It is rare that any official or allegedly “non governmental” voice whispers about the elephant in the corner at the centre of the housing crisis. The Central Bank is an exception and it has several times referred to immigration as one of the key drivers of the housing market. Indeed, just this week in a webinar on mortgages, the bank referred to both immigration in general and the current influx of Ukrainian refuges as one of the factors pushing up house prices.

That might appear obvious but you never hear any serious discussion of inward migration in this context from those who support both even greater immigration for work and asylum; and simultaneously propose that the existing and future demand for housing can be met. Usually through socialism of some variety, which of course never worked anywhere else but that’s neither here nor there.

The state appears to have had no problem using its power to ensure that Ukrainian refugees are housed. Which has inspired some on the left to advocate that this be applied generally. Rather than of course to question whether it might be better addressing the source of the problem. Including suggesting how to solve the conundrum that is building enough houses to meet current demand while at the same time planning to vastly inflate that demand.

Thus, Rory Hearne of Maynooth University can succinctly identify the consequences which all of the multiple factors that influence the housing market mean for people trying to find somewhere affordable to live; and at the same time take it for granted that some unquantifiable number of people from outside of Ireland can be fitted seamlessly into the “solution.”

Which of course is the state seizing private property, establishing its own construction agency, freezing rents and so on and so forth. None of which have ever succeeded in providing most people with adequate housing where the state has assumed such a dominant role. The evidence of that is found right across the former European and Soviet socialist cities and towns. And that was in countries where no one was allowed to leave or come to live in.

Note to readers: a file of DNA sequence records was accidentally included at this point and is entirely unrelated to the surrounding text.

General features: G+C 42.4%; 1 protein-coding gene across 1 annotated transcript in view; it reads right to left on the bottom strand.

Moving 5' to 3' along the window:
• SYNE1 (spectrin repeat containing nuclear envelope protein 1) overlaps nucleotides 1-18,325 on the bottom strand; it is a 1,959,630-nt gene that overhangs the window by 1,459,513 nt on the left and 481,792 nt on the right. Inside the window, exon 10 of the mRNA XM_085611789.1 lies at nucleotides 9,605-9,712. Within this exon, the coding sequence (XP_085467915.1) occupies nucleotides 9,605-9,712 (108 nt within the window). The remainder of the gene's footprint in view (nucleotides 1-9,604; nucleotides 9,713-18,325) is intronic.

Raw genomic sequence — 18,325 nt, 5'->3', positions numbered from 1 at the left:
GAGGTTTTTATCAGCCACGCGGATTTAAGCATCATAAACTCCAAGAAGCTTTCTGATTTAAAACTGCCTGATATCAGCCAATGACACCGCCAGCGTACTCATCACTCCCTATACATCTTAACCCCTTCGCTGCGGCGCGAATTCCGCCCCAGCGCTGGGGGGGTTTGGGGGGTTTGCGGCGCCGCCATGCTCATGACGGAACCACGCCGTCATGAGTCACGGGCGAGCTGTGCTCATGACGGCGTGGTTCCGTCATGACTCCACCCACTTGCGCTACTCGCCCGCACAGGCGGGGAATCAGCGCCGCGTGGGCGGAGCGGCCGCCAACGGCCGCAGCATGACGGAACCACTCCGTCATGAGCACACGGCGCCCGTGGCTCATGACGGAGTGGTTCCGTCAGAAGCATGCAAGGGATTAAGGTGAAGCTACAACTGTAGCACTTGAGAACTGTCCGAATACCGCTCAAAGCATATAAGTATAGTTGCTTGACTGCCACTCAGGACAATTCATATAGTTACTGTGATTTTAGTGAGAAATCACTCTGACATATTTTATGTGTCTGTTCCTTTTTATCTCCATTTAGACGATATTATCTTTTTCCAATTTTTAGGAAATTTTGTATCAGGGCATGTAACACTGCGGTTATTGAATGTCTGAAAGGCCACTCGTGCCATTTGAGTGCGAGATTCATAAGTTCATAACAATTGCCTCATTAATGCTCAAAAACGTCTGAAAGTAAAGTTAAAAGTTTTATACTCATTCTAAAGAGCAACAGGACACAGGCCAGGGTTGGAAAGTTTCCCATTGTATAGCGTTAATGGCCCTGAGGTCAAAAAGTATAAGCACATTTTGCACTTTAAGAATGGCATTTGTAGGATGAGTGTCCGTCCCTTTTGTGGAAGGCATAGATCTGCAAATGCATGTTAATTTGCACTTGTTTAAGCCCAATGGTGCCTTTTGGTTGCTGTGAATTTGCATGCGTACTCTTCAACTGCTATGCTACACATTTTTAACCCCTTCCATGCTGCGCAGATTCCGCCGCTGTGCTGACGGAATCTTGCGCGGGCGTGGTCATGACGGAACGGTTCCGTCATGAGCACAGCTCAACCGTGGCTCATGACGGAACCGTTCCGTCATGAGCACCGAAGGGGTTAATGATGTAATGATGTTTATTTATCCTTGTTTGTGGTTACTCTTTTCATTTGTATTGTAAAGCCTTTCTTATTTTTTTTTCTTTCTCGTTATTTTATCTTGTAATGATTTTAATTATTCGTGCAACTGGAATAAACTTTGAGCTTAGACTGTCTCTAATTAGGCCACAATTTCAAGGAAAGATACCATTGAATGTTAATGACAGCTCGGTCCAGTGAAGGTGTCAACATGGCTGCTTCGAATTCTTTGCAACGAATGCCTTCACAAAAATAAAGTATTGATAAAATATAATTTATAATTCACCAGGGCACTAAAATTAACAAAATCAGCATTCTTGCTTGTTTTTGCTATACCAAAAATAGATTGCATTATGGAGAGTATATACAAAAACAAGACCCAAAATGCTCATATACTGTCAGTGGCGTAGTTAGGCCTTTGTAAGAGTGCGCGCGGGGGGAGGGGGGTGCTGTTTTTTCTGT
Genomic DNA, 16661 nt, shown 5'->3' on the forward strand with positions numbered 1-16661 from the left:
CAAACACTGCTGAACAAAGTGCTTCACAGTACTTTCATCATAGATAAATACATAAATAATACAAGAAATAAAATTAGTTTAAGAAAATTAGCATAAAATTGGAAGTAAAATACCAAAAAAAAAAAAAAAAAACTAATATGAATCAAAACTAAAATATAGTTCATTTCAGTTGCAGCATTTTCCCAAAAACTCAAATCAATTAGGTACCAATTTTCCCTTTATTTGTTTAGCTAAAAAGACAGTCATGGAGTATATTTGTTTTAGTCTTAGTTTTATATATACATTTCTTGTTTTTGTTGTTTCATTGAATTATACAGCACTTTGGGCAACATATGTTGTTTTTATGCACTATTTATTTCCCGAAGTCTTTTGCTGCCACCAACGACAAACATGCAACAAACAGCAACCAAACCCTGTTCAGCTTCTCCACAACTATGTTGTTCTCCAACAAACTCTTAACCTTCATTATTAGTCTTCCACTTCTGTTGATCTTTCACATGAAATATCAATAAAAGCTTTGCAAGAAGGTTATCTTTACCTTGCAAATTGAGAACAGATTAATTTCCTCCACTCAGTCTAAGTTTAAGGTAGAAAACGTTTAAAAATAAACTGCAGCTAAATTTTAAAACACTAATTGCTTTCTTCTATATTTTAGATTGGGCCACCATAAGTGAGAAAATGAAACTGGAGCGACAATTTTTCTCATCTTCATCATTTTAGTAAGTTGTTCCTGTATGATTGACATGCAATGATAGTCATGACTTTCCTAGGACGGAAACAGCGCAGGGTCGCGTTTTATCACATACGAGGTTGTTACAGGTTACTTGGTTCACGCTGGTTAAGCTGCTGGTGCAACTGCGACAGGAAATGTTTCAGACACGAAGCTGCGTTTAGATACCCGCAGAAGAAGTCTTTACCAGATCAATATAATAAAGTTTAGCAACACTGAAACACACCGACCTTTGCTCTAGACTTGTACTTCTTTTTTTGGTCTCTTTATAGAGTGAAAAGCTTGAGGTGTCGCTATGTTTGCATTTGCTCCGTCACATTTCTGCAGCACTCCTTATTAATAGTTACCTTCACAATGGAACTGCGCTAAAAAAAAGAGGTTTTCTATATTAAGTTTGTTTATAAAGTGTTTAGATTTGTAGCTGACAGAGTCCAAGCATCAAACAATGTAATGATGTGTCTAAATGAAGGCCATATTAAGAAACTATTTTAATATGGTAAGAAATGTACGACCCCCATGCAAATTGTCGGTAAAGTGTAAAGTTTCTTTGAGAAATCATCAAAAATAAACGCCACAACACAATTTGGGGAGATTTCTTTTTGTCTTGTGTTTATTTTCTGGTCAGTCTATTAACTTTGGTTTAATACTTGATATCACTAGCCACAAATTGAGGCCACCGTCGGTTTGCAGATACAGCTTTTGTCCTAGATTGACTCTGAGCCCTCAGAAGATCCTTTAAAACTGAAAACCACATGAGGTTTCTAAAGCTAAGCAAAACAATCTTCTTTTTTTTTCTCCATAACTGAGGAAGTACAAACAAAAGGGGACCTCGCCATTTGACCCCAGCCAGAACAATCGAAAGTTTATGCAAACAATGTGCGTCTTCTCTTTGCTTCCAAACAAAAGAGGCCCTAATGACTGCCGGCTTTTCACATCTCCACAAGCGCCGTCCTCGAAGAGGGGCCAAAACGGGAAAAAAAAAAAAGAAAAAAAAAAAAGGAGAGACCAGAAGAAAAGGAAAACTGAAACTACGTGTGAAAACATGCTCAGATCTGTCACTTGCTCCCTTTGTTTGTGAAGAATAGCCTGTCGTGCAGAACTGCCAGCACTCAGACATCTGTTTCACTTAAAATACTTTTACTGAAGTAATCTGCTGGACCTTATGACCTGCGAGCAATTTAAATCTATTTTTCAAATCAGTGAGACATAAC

One of the models that does work is that which is in place in South Korea, and indeed the type of housing strategy that was pursued by Fianna Fáil here in its prelapsarian period where the state through financial policy and local authorities attempted to ensure that working families are able not only to find a box 30 stories up in the sky – as was the pattern under socialist states and socialist local administrations in Britain and elsewhere – but decent affordable homes that are part of a stable community.

None of those things come about where either the market is allowed full rein, nor where the state controls everything and where collectivist ideology underpins strategy. Especially when both take or granted that the existing communities under assault from the variants of the forces of international capital and mass migration are pretty much surplus to requirements.

At least the gombeen element do not pretend that it is going to make everything better for anyone other than themselves.